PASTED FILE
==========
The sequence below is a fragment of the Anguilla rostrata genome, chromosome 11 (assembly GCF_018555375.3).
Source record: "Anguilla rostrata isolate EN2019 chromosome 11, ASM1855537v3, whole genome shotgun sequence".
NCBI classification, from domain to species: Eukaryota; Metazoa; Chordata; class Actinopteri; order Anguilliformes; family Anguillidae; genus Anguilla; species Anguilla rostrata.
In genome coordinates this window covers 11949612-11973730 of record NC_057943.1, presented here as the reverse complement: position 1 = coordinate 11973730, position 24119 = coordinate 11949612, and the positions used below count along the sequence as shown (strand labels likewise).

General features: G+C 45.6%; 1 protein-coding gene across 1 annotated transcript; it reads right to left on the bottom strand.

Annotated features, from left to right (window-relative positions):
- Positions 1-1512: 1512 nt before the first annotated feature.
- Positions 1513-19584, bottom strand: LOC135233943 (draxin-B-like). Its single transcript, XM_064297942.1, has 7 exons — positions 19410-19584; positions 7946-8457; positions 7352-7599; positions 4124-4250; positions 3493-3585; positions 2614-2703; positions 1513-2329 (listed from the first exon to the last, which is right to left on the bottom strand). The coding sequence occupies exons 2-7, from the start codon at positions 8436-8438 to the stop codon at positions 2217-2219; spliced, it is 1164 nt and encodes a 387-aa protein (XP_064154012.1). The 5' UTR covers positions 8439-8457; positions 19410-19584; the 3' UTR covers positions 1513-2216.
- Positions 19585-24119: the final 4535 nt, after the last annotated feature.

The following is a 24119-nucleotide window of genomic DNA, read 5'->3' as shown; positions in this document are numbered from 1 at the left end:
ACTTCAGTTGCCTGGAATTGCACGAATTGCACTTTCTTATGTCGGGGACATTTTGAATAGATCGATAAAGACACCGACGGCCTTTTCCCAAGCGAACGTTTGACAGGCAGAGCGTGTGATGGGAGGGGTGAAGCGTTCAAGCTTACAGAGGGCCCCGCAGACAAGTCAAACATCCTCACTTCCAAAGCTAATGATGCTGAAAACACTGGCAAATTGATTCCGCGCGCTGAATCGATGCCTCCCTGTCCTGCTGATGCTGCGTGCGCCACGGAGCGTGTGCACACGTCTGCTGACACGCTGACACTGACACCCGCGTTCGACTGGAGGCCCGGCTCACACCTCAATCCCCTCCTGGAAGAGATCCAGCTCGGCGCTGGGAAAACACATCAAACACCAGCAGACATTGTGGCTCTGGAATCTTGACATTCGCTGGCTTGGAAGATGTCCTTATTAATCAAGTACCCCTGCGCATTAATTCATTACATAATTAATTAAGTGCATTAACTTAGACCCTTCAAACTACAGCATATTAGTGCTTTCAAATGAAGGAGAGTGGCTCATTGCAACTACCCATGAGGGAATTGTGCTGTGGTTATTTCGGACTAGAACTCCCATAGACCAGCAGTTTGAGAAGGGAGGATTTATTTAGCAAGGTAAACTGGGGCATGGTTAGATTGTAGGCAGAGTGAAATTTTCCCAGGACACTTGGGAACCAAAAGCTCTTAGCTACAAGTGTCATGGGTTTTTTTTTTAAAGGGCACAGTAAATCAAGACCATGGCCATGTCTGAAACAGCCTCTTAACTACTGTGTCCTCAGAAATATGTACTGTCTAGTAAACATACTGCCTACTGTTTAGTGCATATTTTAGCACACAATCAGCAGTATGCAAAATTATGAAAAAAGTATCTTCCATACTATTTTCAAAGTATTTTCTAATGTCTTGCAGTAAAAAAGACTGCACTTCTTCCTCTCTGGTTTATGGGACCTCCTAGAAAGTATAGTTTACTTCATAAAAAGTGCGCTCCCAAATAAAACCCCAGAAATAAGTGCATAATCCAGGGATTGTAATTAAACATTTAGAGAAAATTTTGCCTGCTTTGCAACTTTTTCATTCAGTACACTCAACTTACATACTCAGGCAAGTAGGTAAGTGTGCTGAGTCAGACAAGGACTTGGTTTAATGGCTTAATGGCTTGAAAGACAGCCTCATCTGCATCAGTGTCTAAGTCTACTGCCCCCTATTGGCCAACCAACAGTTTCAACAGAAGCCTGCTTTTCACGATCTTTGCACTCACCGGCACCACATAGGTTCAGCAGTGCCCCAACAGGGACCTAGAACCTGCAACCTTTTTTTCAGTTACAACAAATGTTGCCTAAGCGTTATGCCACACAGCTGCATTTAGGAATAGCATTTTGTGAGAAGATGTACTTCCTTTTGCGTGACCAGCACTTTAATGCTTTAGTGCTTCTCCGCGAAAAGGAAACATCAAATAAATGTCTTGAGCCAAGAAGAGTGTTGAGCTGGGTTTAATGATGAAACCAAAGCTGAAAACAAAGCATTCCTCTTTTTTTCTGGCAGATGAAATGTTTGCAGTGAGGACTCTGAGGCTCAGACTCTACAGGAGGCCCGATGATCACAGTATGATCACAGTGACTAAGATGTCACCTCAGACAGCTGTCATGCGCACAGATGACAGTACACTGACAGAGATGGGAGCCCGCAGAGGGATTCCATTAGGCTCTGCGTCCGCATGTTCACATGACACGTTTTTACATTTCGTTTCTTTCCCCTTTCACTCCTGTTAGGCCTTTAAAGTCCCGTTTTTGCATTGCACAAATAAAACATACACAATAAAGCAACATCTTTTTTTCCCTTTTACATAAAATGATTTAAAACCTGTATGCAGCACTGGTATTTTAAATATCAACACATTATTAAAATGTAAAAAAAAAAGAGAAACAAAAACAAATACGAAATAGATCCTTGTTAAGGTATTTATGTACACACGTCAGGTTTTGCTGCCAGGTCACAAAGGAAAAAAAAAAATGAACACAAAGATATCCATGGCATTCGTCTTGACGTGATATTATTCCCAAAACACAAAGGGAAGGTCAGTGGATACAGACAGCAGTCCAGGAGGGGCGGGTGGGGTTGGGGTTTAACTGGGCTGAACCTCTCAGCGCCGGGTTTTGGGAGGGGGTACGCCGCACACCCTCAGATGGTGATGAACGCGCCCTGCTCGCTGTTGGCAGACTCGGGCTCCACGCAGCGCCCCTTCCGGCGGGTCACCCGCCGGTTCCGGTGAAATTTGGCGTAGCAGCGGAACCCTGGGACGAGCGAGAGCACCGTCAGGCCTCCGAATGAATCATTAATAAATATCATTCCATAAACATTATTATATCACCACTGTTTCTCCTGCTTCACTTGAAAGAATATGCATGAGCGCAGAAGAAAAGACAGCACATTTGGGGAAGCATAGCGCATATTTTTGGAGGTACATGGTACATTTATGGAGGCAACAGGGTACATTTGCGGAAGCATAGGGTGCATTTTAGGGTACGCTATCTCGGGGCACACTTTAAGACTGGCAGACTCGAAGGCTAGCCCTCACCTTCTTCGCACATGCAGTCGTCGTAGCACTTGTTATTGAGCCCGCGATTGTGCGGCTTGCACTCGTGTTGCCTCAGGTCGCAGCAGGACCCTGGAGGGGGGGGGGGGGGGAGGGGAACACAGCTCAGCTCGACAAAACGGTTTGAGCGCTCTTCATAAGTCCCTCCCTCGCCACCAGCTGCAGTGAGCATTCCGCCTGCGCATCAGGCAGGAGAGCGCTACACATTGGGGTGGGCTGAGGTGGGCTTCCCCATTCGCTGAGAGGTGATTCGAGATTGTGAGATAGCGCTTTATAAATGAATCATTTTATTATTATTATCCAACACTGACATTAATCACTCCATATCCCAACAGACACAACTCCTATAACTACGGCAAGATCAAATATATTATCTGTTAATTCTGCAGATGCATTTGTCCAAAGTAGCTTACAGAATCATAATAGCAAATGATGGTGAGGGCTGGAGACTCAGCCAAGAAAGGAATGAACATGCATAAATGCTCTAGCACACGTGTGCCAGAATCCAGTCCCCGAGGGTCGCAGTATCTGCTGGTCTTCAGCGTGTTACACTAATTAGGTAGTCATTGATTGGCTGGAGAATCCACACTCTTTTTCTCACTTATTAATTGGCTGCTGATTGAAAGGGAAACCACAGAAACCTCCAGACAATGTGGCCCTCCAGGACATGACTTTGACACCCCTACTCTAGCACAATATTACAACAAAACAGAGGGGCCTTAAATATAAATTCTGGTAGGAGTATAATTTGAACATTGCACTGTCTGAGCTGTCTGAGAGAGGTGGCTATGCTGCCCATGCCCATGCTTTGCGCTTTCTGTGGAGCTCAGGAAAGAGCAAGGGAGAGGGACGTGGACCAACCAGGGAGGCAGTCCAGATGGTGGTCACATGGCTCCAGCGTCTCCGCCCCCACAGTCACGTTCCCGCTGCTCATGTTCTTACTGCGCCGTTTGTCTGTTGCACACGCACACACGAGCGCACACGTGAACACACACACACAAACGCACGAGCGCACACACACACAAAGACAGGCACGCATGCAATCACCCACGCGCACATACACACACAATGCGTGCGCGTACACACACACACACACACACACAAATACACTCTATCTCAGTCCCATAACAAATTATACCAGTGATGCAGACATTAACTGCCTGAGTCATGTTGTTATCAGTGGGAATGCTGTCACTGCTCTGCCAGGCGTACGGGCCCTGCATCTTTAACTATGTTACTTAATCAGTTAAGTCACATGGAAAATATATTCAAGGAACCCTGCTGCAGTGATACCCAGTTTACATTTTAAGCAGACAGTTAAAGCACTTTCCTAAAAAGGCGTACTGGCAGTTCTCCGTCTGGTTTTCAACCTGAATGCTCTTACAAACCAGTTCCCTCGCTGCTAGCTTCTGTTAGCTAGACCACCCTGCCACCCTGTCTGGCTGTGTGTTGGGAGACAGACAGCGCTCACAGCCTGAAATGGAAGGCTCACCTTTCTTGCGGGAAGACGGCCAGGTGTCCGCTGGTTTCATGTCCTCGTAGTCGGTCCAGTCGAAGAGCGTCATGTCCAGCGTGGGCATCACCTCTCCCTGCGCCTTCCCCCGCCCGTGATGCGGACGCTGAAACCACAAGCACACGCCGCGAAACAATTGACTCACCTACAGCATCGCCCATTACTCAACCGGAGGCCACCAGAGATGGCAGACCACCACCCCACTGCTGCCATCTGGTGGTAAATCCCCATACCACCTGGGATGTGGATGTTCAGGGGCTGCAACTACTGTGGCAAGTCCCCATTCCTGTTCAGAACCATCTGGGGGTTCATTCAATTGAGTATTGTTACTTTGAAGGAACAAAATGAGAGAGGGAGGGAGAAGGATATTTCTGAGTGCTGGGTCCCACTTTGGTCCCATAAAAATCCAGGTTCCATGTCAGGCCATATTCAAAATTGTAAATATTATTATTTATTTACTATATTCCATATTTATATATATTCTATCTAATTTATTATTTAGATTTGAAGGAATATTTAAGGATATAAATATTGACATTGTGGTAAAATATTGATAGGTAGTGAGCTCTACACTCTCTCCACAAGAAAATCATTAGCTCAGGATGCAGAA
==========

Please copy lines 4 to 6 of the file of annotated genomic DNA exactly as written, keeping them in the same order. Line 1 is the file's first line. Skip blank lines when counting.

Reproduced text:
In genome coordinates this window covers 11949612-11973730 of record NC_057943.1, presented here as the reverse complement: position 1 = coordinate 11973730, position 24119 = coordinate 11949612, and the positions used below count along the sequence as shown (strand labels likewise).

General features: G+C 45.6%; 1 protein-coding gene across 1 annotated transcript; it reads right to left on the bottom strand.

Annotated features, from left to right (window-relative positions):